RUSSIAN INTERFERENCE

To Mueller subpoena, former Trump aide Sam Nunberg says “screw that,” “let him arrest me” (CNN, NYT, WaPo).

  • Nunberg is “playing with fire,” write Quinta Jurecic and Benjamin Wittes at Lawfare.
  • Public support for the investigation is growing, but along predictably partisan lines, write Mieke Eoyang, Ben Freeman, and Benjamin Wittes at Lawfare.
  • The last person imprisoned for civil contempt as part of a special counsel investigation would advise Nunberg to take a different course (WaPo).

An escort from Belarus with ties to a Russian oligarch says she has audio recordings showing Russian meddling in the election (NYT).

 


Daily Update | January 23, 2019

1/23/19  //  Daily Update

The Supreme Court granted the DOJ’s request to lift lower court injunctions blocking the implementation of the transgender military ban, allowing the ban to go into effect. The Court also chose not to take action on the DOJ’s request to review DACA, which may have consequences for government shutdown negotiations. President Trump’s new policy cutting funding for congressional travel during the shutdown may violate federal law and may hinder Congress’ ability to oversee foreign affairs. The President admitted via Twitter that he told Press Secretary Sarah Sanders “not to bother” with press briefings because of the media’s rude and inaccurate coverage. Modifications to the Medicare Part D Prescription Drug Program proposed by HHS and CMS will negatively impact participants with HIV.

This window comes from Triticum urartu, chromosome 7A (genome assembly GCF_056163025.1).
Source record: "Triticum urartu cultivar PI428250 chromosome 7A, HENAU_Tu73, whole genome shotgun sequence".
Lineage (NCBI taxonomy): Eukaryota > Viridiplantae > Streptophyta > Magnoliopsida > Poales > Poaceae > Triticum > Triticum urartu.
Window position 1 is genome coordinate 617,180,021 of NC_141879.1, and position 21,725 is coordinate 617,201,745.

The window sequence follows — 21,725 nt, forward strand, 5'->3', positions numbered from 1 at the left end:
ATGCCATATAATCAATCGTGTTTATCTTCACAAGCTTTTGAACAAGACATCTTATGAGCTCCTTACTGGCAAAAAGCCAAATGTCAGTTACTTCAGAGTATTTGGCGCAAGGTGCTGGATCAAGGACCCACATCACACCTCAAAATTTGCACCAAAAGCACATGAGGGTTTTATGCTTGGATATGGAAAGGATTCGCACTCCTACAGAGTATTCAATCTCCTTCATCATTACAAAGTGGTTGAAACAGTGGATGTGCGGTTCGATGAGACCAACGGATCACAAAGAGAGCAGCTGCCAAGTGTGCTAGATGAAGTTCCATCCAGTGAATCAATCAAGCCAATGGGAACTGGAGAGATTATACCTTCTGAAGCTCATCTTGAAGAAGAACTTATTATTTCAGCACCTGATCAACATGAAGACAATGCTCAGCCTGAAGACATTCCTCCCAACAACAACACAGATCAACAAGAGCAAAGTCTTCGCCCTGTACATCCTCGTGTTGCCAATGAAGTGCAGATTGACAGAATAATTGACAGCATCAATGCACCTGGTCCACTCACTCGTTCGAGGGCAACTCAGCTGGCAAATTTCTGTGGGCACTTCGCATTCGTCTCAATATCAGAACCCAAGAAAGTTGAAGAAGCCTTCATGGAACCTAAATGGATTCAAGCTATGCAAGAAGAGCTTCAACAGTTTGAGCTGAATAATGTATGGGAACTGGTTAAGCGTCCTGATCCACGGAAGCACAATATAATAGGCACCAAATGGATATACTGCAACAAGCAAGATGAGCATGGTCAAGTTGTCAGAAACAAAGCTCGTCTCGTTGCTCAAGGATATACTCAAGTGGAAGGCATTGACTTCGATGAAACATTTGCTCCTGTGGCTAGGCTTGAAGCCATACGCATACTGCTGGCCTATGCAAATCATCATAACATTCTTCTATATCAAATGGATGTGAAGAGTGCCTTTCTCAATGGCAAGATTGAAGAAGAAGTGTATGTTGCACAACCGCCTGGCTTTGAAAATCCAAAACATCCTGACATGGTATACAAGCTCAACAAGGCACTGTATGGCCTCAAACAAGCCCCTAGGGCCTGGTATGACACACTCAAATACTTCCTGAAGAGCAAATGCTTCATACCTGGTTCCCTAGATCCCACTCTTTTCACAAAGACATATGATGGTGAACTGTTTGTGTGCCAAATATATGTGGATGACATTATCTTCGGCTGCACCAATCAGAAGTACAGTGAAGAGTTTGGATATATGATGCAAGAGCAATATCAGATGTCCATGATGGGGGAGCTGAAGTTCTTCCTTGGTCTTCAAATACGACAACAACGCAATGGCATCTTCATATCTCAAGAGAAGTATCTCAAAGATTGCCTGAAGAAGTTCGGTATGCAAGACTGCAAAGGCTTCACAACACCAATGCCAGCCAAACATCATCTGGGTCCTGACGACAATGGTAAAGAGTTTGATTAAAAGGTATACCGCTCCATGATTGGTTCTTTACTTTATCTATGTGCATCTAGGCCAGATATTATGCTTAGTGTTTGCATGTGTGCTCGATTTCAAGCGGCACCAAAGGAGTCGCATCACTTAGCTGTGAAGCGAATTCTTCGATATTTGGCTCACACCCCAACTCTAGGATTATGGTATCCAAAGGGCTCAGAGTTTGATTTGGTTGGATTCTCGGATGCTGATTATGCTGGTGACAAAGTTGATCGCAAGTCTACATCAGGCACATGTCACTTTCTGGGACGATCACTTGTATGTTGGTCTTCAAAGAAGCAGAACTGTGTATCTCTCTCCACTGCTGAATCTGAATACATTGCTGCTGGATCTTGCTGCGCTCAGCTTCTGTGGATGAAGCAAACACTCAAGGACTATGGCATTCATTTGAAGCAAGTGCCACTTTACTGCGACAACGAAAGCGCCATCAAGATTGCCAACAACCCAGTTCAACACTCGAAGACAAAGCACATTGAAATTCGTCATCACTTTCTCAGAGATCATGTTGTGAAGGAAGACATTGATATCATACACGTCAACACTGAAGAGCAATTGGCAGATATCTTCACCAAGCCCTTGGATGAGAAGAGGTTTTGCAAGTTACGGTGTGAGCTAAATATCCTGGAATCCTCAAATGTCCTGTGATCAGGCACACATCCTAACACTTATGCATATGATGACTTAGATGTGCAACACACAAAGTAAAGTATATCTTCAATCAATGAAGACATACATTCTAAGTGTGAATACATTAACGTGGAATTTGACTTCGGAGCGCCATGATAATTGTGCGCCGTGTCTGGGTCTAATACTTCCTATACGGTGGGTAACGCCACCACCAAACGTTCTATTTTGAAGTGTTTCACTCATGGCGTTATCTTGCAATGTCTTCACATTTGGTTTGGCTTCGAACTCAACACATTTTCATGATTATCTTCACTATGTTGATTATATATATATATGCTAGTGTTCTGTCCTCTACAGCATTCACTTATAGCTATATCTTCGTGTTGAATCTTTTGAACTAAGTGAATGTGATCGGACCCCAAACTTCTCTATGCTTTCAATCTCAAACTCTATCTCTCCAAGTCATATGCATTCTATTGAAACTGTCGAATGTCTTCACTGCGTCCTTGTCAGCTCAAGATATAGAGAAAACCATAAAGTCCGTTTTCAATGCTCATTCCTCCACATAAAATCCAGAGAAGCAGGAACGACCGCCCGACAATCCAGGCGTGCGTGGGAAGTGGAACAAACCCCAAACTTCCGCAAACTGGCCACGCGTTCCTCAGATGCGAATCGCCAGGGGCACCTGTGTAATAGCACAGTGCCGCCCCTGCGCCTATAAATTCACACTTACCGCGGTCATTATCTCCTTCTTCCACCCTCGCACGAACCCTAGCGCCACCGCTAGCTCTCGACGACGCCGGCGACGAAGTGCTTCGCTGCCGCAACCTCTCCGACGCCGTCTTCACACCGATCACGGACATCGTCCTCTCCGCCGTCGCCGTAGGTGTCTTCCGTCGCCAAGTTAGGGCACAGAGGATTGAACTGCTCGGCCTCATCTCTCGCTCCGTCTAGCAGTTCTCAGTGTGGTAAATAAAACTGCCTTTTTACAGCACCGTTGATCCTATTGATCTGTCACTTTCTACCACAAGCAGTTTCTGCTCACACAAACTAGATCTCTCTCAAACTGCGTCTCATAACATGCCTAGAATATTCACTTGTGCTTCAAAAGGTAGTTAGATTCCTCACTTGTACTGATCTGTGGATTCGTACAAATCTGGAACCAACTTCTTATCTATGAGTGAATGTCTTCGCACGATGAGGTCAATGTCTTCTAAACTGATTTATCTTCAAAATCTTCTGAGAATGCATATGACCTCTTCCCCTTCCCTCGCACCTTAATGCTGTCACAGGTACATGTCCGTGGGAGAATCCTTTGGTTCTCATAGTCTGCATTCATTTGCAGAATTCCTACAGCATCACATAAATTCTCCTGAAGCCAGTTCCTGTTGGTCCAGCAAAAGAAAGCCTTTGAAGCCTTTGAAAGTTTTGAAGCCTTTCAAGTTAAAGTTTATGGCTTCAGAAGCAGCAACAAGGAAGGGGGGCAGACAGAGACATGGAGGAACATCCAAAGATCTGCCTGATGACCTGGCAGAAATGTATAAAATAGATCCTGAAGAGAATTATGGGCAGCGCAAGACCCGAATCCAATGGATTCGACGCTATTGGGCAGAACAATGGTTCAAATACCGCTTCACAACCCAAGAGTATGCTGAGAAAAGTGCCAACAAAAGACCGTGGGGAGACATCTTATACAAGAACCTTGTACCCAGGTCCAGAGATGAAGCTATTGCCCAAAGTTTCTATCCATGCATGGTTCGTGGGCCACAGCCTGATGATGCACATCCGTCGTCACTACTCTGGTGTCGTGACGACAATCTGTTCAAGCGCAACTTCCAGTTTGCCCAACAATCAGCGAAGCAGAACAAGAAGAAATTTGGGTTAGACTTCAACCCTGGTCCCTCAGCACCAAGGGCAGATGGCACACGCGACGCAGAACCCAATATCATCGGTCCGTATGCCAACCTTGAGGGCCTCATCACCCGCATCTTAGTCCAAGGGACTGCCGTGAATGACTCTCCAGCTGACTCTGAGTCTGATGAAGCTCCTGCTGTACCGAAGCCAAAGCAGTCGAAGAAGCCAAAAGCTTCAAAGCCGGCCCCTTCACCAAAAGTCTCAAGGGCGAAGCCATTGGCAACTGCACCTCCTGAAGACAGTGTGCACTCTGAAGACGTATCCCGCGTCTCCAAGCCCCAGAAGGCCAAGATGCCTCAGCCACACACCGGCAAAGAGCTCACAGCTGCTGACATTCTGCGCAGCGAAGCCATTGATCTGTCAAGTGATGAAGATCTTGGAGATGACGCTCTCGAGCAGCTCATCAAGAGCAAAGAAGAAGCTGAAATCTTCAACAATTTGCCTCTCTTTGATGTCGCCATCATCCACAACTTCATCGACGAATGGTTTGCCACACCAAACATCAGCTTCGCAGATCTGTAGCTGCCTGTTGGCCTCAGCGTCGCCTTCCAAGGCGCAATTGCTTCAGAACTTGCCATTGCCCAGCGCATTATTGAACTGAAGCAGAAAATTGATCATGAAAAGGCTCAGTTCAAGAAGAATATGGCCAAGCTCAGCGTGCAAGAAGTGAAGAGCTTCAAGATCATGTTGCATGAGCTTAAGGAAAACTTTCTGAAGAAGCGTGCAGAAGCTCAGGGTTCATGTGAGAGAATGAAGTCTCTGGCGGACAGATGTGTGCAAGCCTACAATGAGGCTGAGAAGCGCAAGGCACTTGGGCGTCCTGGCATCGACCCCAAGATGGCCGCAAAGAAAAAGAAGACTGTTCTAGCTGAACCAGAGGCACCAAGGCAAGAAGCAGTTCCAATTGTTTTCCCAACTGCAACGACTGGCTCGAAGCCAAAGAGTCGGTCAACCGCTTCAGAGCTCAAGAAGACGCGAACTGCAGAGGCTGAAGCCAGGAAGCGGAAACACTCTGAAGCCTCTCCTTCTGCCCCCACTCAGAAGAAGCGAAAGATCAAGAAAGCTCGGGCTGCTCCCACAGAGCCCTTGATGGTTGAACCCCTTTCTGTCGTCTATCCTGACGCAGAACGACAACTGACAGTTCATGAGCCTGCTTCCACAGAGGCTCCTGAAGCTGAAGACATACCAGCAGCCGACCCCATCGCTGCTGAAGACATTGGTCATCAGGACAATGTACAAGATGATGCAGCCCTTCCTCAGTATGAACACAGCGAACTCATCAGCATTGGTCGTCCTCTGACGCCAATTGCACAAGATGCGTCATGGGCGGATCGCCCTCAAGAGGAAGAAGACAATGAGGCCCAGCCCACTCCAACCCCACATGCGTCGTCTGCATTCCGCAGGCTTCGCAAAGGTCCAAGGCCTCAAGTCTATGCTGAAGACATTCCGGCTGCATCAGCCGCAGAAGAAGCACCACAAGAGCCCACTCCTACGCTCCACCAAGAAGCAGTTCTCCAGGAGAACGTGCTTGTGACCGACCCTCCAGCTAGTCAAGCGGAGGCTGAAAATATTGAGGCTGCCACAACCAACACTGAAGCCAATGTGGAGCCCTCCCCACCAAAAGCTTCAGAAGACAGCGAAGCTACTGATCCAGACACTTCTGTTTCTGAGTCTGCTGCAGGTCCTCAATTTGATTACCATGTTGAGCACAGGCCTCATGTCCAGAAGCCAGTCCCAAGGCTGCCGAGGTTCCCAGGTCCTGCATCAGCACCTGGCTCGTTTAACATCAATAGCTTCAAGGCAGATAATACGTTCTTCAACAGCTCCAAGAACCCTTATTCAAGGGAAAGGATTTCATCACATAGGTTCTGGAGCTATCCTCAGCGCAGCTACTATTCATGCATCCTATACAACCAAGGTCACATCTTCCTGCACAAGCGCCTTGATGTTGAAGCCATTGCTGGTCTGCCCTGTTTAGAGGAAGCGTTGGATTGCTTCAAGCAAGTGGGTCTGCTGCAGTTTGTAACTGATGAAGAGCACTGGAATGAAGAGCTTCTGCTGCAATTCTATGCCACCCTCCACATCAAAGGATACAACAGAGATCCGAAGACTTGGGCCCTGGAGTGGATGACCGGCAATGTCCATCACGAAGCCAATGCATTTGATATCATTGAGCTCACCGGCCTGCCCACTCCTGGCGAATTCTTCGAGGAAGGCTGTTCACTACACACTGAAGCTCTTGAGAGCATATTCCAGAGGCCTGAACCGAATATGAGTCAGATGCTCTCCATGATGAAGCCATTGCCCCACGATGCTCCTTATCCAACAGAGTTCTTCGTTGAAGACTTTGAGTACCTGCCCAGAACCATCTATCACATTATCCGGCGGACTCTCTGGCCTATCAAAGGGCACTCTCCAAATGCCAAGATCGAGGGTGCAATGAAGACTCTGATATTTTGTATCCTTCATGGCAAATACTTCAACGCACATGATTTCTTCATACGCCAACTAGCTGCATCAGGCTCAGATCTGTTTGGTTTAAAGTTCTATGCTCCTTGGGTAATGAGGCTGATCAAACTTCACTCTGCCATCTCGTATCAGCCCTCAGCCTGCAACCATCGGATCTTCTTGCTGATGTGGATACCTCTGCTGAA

Mackenzie Walz

University of Michigan Law School

Daily Update | January 22, 2019

1/22/19  //  Daily Update

President Trump's personal lawyer Rudy Giuliani said that conversations about Trump Tower Moscow went on leading up to the 2016 election. The Trump administration’s proposed ACA Rules could raise health insurance costs for millions of Americans. After the bipartisan First Step Act was signed, the DOJ and BOP have been dragging their feet to implement the new law, which reforms the criminal justice system. President Trump cannot acquire the land he needs build his border wall without forcibly displacing large numbers of property owners by using eminent domain. The Special Counsel’s office says it did not realize the extent of Buzzfeed’s story about Michael Cohen until it was published.

Abigail DeHart

Michigan Law School

Daily Update | January 18, 2019

1/18/19  //  Daily Update

In response to Nancy Pelosi’s threat to cancel the State of the Union, President Trump cancelled a congressional delegation to Brussels, Egypt, and Afghanistan. Lack of funding for HUD means that rent for seniors and people with disabilities living in HUD-subsidized housing are facing poor housing conditions and could lose their housing altogether if the shutdown persists. The State Department will call back its furloughed diplomats next week, after finding enough money to cover payroll for two weeks. President Trump’s former lawyer, Michael Cohen, used his technology company to try to rig online polls in President Trump’s favor during his presidential campaign. The GAO has released a report regarding the impact of global migration on climate change. The DOJ has submitted a filing indicating that it no longer believes that Texas should be put under federal supervision for voting under the Voting Rights Act.

Karen Kadish

Columbia Law School